SHEET METAL WORKERS' INTL. ASS'N., AFL-CIO v. CARTER,
Annotate this Case
450 U.S. 949 (1981)
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U.S. Supreme Court
SHEET METAL WORKERS' INTL. ASS'N., AFL-CIO v. CARTER , 450 U.S. 949 (1981)
450 U.S. 949
SHEET METAL WORKERS' INTERNATIONAL ASSOCIATION, AFL-CIO
No. 80- 733
Supreme Court of the United States
February 23, 1981
On petition for writ of certiorari to the United States Court of Appeals for the Fifth Circuit.
The petition for a writ of certiorari is denied.
Justice REHNQUIST, dissenting.
The Court of Appeals for the Fifth Circuit held in this case that an order of the District Court for the Southern District of Georgia remanding a case to the state court from which it was removed was reviewable through a petition for a writ of mandamus. This conclusion is directly contrary to the plain language of 28 U.S.C. 1447(d), which provides that "[a]n order remanding a case to the state court from which it was removed is not reviewable on appeal or otherwise." Such manifest disregard of the language of Congress should in my opinion warrant at least review by this Court, if not summary reversal.
The complicated course of this litigation began in 1972, when respondent filed an action against petitioner International Union in state court. Petitioner did not answer the
complaint but instead moved to dismiss it for improper service. This motion was denied and a default judgment eventually entered against petitioner. A state trial was held for the sole purpose of calculating damages. The judgment entered for respondent, however, was ultimately reversed by the Georgia Supreme Court on the ground that the International had not been properly served. Sheet Metal Workers' International Assn. v. Carter, 241 Ga. 220, 244 S.E.2d 860 (1978). When the action was reinstituted and petitioner was properly served, it removed the action to federal court. As early as pretrial conference it clearly developed that respondent's only claim was a state-law claim for intentional infliction of emotional distress, App. to Pet. for Cert. 1a, but respondent never moved to remand the case and the court did not do so sua sponte. The case proceeded to trial and the jury awarded compensatory and punitive damages in favor of respondent. Petitioner then moved to have the judgment vacated and the case remanded for lack of subject-matter jurisdiction. The District Court concluded that jurisdiction was lacking, set aside the verdict and judgment, and remanded the action to state court. The court then stated: "Notwithstanding 28 U.S.C. 1447(d), this Court hopes this Order is appealable. Perhaps another exception may be carved out of the statute." Id., at 3a.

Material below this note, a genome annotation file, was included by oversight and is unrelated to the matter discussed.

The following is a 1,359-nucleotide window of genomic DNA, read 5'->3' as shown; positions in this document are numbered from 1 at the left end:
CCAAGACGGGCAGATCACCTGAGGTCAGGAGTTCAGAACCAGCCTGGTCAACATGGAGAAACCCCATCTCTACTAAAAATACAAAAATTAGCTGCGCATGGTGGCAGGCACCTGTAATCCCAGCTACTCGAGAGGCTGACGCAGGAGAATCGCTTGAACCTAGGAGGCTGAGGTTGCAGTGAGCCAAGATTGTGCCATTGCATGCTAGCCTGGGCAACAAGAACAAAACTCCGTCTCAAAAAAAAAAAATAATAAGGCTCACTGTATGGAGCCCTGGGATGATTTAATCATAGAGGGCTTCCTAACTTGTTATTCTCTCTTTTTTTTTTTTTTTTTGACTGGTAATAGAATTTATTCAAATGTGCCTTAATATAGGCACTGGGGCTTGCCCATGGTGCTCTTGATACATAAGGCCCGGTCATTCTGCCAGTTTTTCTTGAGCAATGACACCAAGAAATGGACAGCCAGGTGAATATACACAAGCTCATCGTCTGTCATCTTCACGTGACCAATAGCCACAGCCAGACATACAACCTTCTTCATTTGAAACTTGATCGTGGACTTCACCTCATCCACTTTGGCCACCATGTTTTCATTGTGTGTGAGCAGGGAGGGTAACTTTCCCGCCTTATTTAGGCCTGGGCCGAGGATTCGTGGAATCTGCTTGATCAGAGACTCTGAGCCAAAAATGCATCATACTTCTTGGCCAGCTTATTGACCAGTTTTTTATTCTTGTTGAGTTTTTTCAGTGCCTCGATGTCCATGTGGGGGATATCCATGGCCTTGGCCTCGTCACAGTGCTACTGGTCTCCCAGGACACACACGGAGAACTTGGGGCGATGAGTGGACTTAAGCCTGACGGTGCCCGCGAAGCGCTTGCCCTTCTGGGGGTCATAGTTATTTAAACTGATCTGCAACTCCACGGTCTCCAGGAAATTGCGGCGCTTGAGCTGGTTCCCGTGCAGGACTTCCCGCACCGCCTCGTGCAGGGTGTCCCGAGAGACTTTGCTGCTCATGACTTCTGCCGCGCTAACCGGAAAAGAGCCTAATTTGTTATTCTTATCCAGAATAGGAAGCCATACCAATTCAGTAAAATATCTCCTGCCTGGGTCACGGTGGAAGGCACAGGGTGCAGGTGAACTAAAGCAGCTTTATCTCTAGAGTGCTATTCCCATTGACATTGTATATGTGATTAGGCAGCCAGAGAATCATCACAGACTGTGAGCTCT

The Court of Appeals acceded to the wishes of the District Court. It granted respondent's petition for a writ of mandamus, vacated the remand order, and directed the District Court to consider if it had pendent jurisdiction of the state-law claim. It overcame to its satisfaction the seemingly clear prohibition of 1447(d) on the ground that 1447(c) required remand "[i]f at any time before final judgment it appears that the case was removed improvidently and without jurisdiction," while the District Court ordered remand after final judgment. Relying on our decision in Thermtron Products, Inc. v. Hermansdorfer, 423 U.S. 336, 96 S. Ct. 584 (1976), the [450 U.S. 949 , 951]